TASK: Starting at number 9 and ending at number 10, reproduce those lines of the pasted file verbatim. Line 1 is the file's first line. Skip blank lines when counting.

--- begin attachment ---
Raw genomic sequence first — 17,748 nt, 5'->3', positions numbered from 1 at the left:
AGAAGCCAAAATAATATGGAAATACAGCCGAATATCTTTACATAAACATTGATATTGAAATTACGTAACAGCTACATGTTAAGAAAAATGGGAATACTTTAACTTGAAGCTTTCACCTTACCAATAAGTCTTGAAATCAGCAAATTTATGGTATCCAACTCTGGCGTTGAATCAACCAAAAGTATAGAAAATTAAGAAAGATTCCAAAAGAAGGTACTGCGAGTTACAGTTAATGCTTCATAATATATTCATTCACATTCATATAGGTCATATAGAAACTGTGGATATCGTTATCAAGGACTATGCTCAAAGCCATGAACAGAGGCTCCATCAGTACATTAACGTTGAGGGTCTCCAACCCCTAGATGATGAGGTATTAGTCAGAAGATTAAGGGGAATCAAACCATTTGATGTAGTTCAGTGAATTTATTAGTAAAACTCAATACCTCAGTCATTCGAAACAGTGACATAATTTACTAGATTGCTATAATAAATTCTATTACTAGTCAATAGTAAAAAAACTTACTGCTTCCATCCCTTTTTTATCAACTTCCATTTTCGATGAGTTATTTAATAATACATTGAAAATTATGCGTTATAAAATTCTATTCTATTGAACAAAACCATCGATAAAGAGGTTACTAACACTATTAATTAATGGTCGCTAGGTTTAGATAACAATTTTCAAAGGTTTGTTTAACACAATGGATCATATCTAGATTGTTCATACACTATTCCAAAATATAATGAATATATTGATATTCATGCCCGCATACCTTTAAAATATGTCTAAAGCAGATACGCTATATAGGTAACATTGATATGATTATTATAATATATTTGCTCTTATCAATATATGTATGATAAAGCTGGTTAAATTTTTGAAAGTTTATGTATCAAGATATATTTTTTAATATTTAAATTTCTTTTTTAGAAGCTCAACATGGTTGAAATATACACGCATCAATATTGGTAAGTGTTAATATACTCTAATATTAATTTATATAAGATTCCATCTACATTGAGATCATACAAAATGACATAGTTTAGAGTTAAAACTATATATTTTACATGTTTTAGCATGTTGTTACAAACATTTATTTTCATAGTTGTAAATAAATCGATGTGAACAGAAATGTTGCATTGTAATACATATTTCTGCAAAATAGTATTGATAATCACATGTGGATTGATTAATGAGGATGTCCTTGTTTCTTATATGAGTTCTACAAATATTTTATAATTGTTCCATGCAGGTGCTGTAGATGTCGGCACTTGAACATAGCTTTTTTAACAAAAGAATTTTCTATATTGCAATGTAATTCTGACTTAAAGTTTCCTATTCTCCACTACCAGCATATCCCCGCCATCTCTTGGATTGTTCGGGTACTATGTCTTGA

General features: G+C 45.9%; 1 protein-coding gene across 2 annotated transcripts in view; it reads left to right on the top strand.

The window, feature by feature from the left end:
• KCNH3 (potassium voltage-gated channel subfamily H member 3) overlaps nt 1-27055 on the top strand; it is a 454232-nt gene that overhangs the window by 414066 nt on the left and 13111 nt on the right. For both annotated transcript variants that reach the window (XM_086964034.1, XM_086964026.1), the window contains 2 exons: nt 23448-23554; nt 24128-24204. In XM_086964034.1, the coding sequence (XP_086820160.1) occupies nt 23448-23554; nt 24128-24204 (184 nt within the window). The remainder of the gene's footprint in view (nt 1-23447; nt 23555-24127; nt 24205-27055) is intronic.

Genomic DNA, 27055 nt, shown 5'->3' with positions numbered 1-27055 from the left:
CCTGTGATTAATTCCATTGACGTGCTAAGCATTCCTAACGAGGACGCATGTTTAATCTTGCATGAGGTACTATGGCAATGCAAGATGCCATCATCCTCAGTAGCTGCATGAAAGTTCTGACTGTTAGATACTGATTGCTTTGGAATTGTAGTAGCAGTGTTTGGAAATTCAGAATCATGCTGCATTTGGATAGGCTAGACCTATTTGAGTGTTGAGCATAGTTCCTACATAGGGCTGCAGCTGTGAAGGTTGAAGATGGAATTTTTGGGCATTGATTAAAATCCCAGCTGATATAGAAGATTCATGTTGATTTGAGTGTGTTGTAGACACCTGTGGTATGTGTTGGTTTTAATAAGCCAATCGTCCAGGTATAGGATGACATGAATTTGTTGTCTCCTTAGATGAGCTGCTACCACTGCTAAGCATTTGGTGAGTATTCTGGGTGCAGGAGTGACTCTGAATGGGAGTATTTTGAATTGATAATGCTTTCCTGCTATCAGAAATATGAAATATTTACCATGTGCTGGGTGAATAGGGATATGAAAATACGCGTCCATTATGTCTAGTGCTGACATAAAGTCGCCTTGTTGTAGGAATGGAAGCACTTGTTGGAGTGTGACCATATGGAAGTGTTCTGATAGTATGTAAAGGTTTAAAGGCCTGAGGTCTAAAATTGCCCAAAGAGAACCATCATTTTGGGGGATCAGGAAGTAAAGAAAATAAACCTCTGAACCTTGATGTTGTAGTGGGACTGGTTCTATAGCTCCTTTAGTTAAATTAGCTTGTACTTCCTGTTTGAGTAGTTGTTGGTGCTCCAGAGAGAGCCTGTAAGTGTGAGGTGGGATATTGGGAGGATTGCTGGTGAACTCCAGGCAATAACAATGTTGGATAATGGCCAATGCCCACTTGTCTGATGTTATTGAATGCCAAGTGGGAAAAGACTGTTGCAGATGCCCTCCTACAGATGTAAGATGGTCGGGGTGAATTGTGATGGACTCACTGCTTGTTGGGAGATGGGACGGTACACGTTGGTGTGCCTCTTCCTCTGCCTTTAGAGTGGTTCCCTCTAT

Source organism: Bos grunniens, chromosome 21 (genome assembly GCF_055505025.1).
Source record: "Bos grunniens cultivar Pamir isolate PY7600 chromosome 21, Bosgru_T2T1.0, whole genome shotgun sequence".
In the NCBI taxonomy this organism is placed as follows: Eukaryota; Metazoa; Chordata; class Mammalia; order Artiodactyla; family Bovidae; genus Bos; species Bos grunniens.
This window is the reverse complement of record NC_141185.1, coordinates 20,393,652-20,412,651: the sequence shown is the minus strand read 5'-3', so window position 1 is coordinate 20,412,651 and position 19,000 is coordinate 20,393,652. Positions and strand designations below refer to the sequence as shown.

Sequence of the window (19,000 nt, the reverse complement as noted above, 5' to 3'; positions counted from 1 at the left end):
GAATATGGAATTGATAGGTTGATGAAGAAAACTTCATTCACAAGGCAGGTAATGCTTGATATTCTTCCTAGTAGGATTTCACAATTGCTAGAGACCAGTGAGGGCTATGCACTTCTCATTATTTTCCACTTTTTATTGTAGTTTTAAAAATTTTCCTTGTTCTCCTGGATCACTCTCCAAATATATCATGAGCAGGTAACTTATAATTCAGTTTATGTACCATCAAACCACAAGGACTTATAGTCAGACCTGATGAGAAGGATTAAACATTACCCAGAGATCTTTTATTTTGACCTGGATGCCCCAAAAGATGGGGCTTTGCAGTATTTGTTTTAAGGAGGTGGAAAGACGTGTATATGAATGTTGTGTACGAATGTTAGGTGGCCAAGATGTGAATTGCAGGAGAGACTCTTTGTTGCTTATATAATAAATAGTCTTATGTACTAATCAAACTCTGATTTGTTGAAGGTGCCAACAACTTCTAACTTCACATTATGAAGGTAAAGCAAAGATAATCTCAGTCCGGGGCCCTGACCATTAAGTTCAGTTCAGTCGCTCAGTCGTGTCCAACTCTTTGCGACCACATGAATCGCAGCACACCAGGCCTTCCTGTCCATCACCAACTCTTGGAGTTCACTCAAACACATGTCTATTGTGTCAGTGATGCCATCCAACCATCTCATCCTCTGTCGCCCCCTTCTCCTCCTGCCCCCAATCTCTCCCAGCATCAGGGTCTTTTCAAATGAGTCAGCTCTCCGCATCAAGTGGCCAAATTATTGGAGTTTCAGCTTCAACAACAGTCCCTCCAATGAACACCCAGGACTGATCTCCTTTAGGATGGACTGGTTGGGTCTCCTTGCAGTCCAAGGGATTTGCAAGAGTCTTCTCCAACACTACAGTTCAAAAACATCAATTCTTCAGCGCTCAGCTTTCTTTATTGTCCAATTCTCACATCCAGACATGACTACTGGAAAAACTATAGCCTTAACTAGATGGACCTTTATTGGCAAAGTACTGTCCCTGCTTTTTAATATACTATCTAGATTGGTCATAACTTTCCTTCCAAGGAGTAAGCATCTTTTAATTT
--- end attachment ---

Source record: "Bos grunniens cultivar Pamir isolate PY7600 chromosome 21, Bosgru_T2T1.0, whole genome shotgun sequence".
In the NCBI taxonomy this organism is placed as follows: Eukaryota; Metazoa; Chordata; class Mammalia; order Artiodactyla; family Bovidae; genus Bos; species Bos grunniens.